Due to a lack of game, the trapper has to "live chiefly upon roots for ten days" whereupon two fat grizzly bear were brought into camp and quickly turned into bear stew. "All pronounced it the best meal they had ever eaten as a matter of course where men had been starving."
April 11, 1834
Journal of a Trapper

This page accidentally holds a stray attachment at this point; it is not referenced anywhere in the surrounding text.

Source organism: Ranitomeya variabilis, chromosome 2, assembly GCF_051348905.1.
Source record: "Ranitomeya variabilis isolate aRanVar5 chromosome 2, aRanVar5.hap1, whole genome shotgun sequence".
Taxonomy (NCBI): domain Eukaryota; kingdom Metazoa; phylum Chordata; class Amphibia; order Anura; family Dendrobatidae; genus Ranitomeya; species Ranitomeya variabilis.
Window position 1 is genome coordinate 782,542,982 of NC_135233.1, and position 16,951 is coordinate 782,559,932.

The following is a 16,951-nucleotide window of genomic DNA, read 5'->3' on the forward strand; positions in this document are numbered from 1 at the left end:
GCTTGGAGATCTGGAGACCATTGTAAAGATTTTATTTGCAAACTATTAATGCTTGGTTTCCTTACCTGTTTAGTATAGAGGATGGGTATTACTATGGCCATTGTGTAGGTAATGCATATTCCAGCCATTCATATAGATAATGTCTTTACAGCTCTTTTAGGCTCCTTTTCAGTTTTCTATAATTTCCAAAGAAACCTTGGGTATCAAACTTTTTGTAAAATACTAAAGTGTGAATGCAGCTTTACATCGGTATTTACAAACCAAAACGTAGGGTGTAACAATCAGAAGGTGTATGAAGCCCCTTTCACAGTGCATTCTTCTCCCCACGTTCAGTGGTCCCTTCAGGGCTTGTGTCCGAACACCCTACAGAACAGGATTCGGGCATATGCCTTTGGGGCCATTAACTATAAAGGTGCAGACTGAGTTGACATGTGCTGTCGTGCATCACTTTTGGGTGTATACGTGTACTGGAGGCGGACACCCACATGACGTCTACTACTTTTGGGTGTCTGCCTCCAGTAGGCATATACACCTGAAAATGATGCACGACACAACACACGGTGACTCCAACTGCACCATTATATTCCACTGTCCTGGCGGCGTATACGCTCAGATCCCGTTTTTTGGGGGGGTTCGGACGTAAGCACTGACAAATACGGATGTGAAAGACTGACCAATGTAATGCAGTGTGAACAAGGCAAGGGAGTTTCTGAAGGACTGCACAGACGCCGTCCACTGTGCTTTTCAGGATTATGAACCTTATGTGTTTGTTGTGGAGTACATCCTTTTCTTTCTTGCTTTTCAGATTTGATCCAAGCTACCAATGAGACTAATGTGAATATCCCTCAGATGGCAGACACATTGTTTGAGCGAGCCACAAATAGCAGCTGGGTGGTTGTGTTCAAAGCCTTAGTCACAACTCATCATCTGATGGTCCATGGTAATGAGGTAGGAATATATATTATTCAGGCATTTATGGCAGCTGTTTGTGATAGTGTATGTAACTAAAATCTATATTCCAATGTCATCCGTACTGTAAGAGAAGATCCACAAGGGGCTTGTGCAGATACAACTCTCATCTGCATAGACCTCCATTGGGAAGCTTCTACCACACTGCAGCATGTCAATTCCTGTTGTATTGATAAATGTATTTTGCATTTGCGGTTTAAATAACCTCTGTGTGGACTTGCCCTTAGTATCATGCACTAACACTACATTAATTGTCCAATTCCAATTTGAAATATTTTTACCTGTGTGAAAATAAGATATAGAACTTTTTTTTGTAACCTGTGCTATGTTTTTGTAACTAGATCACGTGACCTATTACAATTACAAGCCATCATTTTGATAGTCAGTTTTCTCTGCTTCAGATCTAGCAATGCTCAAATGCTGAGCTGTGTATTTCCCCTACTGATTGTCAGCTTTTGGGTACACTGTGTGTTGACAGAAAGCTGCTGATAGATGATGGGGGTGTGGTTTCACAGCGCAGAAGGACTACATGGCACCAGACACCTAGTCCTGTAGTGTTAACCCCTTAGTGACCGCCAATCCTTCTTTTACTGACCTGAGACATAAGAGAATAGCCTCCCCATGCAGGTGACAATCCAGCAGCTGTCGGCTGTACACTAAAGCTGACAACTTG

The snow had disappeared only upon the South sides of the hills. On the South and East sides of the river lay the valley but it appeared very white and the river nearly overflowing its banks insomuch that it was very difficult crossing: and should we have been able to have crossed, the snow would have prevented us gaining the foot of the mountain on the East side of the valley. This place being entirely destitute of game we had to live chiefly upon roots for ten days. On the 11th of April we swam the river with our horses and baggage and pushed our way thru. the snow accross the Valley to the foot of the mountain: here we found the ground bare and dry. But we had to stay another night without supper. About 4 o'clock the next day the meat of two fat Grizzly Bear was brought into Camp. Our Camp Kettles had not been greased for some time: as we were continually boiling thistle roots in them during the day: but now four of them containing about 9 gallons each were soon filled with fat bear meat cut in very small pieces and hung over a fire which all hands were employed in keeping up with the utmost impatience: An old experienced hand who stood six feet six and was never in a hurry about anything was selected by a unanimous vote to say when the stew (as we called it) was done but I thought with my comrades that it took a longer time to cook than any meal I ever saw prepared, and after repeated appeals to his long and hungry Stewardship by all hands he at length consented that it might be seasoned with salt and pepper and dished cut to cool. But it had not much time for cooling before we commenced operations: and all pronounced it the best meal they had ever eaten as a matter of course where men had been starving.